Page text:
Person is a grammatical category referring to the number and nature of the participants in a situation. 3 persons: first person, second person, third person. E.g.: the auxiliary verb am signifies a singular first person subject I, the auxiliaries has, is , and does, and -s inflection always signify a singular third person subject, was shows the singularity of a subject which is either first person or third person, e.g. Was I wrong? He wasnt at Marys party last night.

II.3.3> Functions
2 types: finite verb phrase contains a finite form of the verb which shows characteristics of the verb phrase (tense, aspect, mood, voice) and of the subject with which it cooccurs (number, person) - non-finite verb phrase is the one that contains non-finite forms of the verb, e.g the infinitive form phrases, present participle form phrases, past participle form phrases

Finite verb phrase: function as a verb assuming the role of predicate in a sentence -The child is sleeping. - I know a man who can help. Non-finite verb phrase: function as -adjunct to modify a whole sentence -She stopped and stood quietly in the dark, listening to the notes of a childhood memories arousing song (circumstance adjunct) -To understand them better, she submerged herself into the needy community (adjunct of purpose)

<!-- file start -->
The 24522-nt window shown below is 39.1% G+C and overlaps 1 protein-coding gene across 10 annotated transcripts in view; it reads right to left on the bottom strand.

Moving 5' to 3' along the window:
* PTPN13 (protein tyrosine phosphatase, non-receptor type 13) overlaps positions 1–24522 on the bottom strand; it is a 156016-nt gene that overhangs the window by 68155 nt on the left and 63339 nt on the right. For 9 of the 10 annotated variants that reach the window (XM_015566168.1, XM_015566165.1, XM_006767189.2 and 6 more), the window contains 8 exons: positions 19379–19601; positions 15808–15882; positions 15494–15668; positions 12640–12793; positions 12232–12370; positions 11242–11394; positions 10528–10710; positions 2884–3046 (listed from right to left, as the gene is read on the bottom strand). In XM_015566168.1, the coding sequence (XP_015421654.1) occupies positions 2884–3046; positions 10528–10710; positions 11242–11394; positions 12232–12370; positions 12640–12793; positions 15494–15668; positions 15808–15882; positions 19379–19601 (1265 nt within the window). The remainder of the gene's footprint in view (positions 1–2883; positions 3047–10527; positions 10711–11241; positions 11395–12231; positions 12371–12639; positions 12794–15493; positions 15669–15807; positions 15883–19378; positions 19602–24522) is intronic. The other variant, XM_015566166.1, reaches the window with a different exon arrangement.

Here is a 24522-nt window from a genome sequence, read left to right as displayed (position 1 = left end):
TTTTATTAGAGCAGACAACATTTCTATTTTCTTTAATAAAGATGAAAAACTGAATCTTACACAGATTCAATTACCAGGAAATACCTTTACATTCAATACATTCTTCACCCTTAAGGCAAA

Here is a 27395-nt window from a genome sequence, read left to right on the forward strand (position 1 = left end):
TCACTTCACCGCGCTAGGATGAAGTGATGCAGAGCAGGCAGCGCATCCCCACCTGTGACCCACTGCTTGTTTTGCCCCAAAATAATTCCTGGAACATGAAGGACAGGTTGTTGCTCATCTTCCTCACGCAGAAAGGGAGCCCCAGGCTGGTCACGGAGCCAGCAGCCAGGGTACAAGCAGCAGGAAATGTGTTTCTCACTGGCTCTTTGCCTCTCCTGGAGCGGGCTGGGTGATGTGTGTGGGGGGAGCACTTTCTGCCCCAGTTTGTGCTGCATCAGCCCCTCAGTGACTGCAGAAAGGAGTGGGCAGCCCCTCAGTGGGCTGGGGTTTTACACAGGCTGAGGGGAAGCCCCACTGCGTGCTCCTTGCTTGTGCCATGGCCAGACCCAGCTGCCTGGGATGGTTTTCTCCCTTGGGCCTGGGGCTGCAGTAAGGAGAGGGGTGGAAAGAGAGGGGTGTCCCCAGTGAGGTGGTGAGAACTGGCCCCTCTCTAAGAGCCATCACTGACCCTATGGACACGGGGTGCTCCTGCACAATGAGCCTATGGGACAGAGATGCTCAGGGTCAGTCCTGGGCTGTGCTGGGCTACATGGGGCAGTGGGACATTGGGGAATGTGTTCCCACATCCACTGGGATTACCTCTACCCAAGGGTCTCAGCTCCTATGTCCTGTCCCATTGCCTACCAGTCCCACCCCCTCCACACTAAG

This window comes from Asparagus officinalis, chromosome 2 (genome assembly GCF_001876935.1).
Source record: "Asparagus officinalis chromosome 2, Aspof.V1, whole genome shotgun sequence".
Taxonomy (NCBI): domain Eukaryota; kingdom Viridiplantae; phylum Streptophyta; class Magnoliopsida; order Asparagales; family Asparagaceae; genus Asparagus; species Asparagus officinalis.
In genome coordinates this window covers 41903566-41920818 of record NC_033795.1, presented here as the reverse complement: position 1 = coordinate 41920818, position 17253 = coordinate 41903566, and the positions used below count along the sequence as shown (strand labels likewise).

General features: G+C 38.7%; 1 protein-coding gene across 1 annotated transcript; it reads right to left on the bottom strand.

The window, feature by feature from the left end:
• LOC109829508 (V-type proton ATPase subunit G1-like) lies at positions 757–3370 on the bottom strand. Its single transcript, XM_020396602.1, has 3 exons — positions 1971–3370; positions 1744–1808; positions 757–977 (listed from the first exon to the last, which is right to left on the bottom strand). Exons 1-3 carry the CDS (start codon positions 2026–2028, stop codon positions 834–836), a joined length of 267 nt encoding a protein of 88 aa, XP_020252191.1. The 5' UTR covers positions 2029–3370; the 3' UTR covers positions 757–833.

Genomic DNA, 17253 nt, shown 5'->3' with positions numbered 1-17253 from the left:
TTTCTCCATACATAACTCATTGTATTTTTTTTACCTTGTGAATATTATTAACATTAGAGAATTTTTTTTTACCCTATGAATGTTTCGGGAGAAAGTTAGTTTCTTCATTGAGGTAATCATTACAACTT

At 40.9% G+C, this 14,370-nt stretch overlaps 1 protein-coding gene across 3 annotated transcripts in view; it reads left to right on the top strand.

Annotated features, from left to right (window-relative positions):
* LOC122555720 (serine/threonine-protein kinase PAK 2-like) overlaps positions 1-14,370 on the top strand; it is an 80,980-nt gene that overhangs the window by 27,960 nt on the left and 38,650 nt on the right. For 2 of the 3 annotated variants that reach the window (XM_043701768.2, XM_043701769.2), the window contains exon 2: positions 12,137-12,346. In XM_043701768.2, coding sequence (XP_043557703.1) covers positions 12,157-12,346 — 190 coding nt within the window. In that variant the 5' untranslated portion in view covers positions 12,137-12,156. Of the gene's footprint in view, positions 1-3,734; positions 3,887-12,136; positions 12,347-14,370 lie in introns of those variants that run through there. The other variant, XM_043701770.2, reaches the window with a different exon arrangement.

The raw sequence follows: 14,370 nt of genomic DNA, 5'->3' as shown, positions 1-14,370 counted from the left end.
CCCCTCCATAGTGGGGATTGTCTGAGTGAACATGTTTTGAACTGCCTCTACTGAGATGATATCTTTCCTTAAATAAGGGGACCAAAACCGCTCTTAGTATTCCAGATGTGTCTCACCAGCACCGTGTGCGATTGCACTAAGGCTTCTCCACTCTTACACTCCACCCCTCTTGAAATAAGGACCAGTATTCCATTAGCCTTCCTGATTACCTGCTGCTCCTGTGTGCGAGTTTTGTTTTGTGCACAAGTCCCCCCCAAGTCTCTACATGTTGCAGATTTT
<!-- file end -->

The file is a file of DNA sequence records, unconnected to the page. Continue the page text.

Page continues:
-SV: To live is to struggle. -SC: To live is to struggle. -DO: They told us to arrive soon.

DO -OC: He considered his favorite activity studying maths. OC -OP: They have the problem with satisfying customers needs. OP

- -Complement of noun: His offer to buy the whole lot was accepted CN (Complement of noun-a word group that behaves like a direct of the verb corresponding to the noun) -Post-nominal modifier: I know the man to answer this question Post-nominal modifier - Complement of adjective: He was hesitant to see her Complement of adjective

II.4> Adverb phrase II.4.1> Structure


PRE-MODIFIER(adverb)+HEAD ADVERB

E.g.: -extremely hard -totally differently -breath-takingly beautifully.

II.4.2>Functions
Adjunct: to provide circumstantial information about the action, process or event talked about in the clause in which they occur. Circums. info. includes info. about the place, time, manner, etc. of the action, process or event (Jackson, 1999: 25), E.g.: too late, just right there, highly proudly; Conjunct: connects one clause or sentence to another, E.g.: ., however, I still want to believe her

Disjunct: refers to the expression of the speakers stance or attitude to what he is saying and reflect explicitly the way in which a speaker intends what he is about to say to be interpreted (Jackson, 1999: 26) E.g.: Honestly speaking, Ive given jobs to many people.

II.5> PREPOSITIONAL PHRASE II.5.1> Structure

PREPOSITION+NOUN PHRASE E.g.: - in the corner - inside the bottom of her heart

II.5.2> Functions
- adverbial to be adjunct and complement of adjective/postmodifier of adjective e.g. He whispers in a threatening tone (adjunct); afraid of spiders (post mod of adj) - nominal to be object of verb e.g. He looked at the studenthood photos - adjectival to be post nominal modifier e.g. It is an order from an out-of-town customer

III> Exercises